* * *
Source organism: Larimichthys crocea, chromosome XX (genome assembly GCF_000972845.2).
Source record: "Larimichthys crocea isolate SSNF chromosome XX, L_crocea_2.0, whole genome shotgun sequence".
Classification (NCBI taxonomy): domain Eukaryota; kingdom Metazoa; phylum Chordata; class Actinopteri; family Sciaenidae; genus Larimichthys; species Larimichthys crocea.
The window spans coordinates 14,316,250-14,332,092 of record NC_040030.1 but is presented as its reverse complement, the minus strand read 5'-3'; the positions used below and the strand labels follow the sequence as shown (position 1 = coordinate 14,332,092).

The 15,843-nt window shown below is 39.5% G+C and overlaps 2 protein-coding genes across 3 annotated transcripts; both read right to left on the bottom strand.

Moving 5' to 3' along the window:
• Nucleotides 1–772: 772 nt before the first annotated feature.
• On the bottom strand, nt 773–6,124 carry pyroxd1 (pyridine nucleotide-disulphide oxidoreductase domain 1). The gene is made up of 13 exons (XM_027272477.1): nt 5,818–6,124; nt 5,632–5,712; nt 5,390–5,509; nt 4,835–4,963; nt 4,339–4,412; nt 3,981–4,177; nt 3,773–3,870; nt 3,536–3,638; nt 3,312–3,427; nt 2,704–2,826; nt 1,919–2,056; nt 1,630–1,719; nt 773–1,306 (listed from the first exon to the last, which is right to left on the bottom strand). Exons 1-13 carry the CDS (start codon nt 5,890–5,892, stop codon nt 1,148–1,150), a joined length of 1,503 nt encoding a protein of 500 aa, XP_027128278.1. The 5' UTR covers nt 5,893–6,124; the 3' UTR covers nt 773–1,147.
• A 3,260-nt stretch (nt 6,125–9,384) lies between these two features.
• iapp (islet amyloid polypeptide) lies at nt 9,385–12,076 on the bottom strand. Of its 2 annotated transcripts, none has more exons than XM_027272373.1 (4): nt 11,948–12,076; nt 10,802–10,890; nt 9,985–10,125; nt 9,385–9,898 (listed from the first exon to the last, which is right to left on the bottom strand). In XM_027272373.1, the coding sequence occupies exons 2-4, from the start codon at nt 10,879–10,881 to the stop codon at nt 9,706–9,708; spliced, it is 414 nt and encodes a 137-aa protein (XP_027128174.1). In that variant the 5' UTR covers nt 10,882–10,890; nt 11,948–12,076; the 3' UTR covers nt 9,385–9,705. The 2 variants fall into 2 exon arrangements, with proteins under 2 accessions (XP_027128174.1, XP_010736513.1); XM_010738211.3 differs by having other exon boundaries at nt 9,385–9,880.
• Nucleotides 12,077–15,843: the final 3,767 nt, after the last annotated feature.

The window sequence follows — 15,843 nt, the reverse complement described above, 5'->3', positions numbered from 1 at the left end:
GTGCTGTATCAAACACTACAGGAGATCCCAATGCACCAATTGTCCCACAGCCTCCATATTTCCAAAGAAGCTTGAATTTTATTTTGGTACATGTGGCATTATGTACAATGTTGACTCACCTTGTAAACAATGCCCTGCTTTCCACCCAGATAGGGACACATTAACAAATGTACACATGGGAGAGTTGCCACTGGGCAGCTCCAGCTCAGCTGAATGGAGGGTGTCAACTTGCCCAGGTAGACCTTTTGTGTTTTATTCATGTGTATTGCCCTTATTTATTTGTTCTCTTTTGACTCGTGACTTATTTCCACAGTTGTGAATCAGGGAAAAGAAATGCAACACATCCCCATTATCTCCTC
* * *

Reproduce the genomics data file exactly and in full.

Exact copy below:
Source organism: Larimichthys crocea, chromosome XX (genome assembly GCF_000972845.2).
Source record: "Larimichthys crocea isolate SSNF chromosome XX, L_crocea_2.0, whole genome shotgun sequence".
Classification (NCBI taxonomy): domain Eukaryota; kingdom Metazoa; phylum Chordata; class Actinopteri; family Sciaenidae; genus Larimichthys; species Larimichthys crocea.
The window spans coordinates 14,316,250-14,332,092 of record NC_040030.1 but is presented as its reverse complement, the minus strand read 5'-3'; the positions used below and the strand labels follow the sequence as shown (position 1 = coordinate 14,332,092).

The 15,843-nt window shown below is 39.5% G+C and overlaps 2 protein-coding genes across 3 annotated transcripts; both read right to left on the bottom strand.

Moving 5' to 3' along the window:
• Nucleotides 1–772: 772 nt before the first annotated feature.
• On the bottom strand, nt 773–6,124 carry pyroxd1 (pyridine nucleotide-disulphide oxidoreductase domain 1). The gene is made up of 13 exons (XM_027272477.1): nt 5,818–6,124; nt 5,632–5,712; nt 5,390–5,509; nt 4,835–4,963; nt 4,339–4,412; nt 3,981–4,177; nt 3,773–3,870; nt 3,536–3,638; nt 3,312–3,427; nt 2,704–2,826; nt 1,919–2,056; nt 1,630–1,719; nt 773–1,306 (listed from the first exon to the last, which is right to left on the bottom strand). Exons 1-13 carry the CDS (start codon nt 5,890–5,892, stop codon nt 1,148–1,150), a joined length of 1,503 nt encoding a protein of 500 aa, XP_027128278.1. The 5' UTR covers nt 5,893–6,124; the 3' UTR covers nt 773–1,147.
• A 3,260-nt stretch (nt 6,125–9,384) lies between these two features.
• iapp (islet amyloid polypeptide) lies at nt 9,385–12,076 on the bottom strand. Of its 2 annotated transcripts, none has more exons than XM_027272373.1 (4): nt 11,948–12,076; nt 10,802–10,890; nt 9,985–10,125; nt 9,385–9,898 (listed from the first exon to the last, which is right to left on the bottom strand). In XM_027272373.1, the coding sequence occupies exons 2-4, from the start codon at nt 10,879–10,881 to the stop codon at nt 9,706–9,708; spliced, it is 414 nt and encodes a 137-aa protein (XP_027128174.1). In that variant the 5' UTR covers nt 10,882–10,890; nt 11,948–12,076; the 3' UTR covers nt 9,385–9,705. The 2 variants fall into 2 exon arrangements, with proteins under 2 accessions (XP_027128174.1, XP_010736513.1); XM_010738211.3 differs by having other exon boundaries at nt 9,385–9,880.
• Nucleotides 12,077–15,843: the final 3,767 nt, after the last annotated feature.

The window sequence follows — 15,843 nt, the reverse complement described above, 5'->3', positions numbered from 1 at the left end:
GTGCTGTATCAAACACTACAGGAGATCCCAATGCACCAATTGTCCCACAGCCTCCATATTTCCAAAGAAGCTTGAATTTTATTTTGGTACATGTGGCATTATGTACAATGTTGACTCACCTTGTAAACAATGCCCTGCTTTCCACCCAGATAGGGACACATTAACAAATGTACACATGGGAGAGTTGCCACTGGGCAGCTCCAGCTCAGCTGAATGGAGGGTGTCAACTTGCCCAGGTAGACCTTTTGTGTTTTATTCATGTGTATTGCCCTTATTTATTTGTTCTCTTTTGACTCGTGACTTATTTCCACAGTTGTGAATCAGGGAAAAGAAATGCAACACATCCCCATTATCTCCTC